While the smoke was clearing at the Boston Marathon and the media was scrambling to figure out the who and the why and how many and what now, I buried myself in my housecoat and slippers and poured tall boozy coffees at three in the afternoon and tried to resist the pull of clicking over to CNN or any news site at all, really. The word had come over the airwaves via a single tweet from a friend praying for Boston, and from there my curiosity got the better of me and really did kill the cat, and once that clip of the first detonation had wormed its way onto my monitor there was no way in hell I was going to make it past the front door today, not even to go around the side of the house to the laundry shed (our laundry machines live in a shed because, you know, Vancouver.)
When the Twin Towers went down on my fourteenth (or was it fifteenth?) birthday, I remember going to a school that was as quiet as the grave save for the televisions in every classroom locked on the news channels, all piping in the same footage and baffled commentary, the How Could This Be Happening’s blending with teenage confusion and the stuttering words of our school chaplain who was struggling to find something comforting from Corinthians or somesuch. There wasn’t a general assembly, not from what I remember, but after school my parents hugged me closer than usual and insisted we still go out to dinner because it was my birthday after all, no matter what else might be happening in the world. Though even when we got to the Tony Romas that night for a platter of ribs and some respite the clips were still playing on a loop long after the blow had been struck, on televisions above the lounge where you’d normally only find hockey games and beer commercials. The day after, a half-baked grade-twelve kid was running around everywhere telling any stoner who’d listen that we’d be next because Canada had the oil and was easy to attack until a stern-faced Spanish social-studies prof pulled him aside for a Very Serious Discussion.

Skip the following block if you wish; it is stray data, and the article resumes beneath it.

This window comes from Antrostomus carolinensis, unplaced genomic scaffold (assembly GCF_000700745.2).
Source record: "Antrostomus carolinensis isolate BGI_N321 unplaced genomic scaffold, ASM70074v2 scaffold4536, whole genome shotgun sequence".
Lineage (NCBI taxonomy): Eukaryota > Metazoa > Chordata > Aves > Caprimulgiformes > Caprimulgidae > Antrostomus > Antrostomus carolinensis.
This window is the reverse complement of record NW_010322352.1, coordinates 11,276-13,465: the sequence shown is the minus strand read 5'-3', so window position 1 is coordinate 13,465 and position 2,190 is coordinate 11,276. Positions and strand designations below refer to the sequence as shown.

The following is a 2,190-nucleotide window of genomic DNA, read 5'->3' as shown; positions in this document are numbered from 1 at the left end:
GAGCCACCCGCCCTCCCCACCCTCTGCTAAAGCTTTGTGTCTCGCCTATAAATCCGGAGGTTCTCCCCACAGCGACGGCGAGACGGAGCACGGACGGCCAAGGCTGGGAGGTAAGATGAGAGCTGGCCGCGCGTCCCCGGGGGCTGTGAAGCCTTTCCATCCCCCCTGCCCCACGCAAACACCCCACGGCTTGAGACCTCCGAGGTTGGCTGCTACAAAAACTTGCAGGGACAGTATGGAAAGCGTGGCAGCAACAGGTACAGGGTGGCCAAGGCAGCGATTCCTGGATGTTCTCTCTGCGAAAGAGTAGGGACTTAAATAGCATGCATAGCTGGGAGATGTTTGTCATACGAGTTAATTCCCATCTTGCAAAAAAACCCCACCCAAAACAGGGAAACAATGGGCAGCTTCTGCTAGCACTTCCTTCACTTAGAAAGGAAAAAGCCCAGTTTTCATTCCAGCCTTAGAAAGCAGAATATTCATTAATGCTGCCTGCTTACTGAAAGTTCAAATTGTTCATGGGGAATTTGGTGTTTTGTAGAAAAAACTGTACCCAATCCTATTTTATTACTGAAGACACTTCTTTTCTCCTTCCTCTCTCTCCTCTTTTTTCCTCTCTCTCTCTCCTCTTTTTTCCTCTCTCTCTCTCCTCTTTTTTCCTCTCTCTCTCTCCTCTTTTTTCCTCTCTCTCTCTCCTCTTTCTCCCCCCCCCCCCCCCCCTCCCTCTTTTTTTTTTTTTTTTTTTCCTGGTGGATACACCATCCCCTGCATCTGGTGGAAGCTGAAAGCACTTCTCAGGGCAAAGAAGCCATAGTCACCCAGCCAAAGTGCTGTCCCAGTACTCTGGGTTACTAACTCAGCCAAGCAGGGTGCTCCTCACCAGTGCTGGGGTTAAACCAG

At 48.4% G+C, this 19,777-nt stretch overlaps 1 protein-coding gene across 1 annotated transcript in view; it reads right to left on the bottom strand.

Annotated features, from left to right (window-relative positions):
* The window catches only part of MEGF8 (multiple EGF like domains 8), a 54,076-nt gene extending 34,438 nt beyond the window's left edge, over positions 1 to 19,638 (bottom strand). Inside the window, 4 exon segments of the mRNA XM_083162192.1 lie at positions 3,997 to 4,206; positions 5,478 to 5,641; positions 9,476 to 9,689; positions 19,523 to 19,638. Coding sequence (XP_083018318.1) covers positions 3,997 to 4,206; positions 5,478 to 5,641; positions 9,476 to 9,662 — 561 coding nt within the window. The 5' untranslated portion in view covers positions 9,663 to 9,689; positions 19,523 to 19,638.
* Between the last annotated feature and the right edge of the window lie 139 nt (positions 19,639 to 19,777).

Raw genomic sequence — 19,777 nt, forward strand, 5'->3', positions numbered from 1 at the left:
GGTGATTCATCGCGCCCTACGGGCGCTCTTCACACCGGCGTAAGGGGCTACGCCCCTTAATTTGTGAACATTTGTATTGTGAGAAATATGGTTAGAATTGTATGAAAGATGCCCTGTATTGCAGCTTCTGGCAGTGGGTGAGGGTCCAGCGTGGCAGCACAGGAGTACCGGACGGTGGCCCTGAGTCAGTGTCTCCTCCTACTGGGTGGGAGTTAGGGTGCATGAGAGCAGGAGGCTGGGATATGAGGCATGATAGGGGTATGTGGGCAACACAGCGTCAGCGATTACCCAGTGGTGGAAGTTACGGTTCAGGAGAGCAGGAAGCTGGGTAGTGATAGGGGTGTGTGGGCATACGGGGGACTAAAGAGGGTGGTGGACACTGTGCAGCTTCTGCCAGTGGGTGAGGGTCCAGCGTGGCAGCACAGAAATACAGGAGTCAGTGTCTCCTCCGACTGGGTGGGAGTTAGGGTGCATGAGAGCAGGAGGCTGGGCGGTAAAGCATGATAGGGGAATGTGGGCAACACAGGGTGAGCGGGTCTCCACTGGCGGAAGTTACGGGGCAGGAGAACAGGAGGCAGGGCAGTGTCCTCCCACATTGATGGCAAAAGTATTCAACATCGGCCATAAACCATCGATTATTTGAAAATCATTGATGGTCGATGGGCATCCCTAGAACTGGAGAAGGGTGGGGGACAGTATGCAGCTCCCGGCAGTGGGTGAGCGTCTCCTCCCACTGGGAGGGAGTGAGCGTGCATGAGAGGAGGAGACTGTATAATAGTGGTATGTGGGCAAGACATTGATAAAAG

In the days after, blood always rushes to the wound. There are Jehova’s Witnesses on my street going door to door, pressing tracts in through the cracks and asking if we’d thought at all about why God let this happen to the poor marathoners who just wanted to finish their trek and grab a bottle of Gatorade before heading home. They smile and talk pretty and promise a whole host of answers and free coffee if I’d only just show up to staunch the bleeding, wrap myself in the balm of This Is Simply Part Of A Bigger Plan and leave content. Part of me, the angry teenage atheist who saw cutting knives in the smiles of the oh-so-polite Catholic classmates, wanted to lash out, to get righteous and indignant and ask how dare they try to capitalize on a tragedy by trying to worm their way into people’s hearts and minds when they’re at their most vulnerable.
But then again, maybe they’re just as vulnerable as the scared soul on the other side of the door who’d rather not leave the house today, only they mustered the guts to pull on some pants and go outside.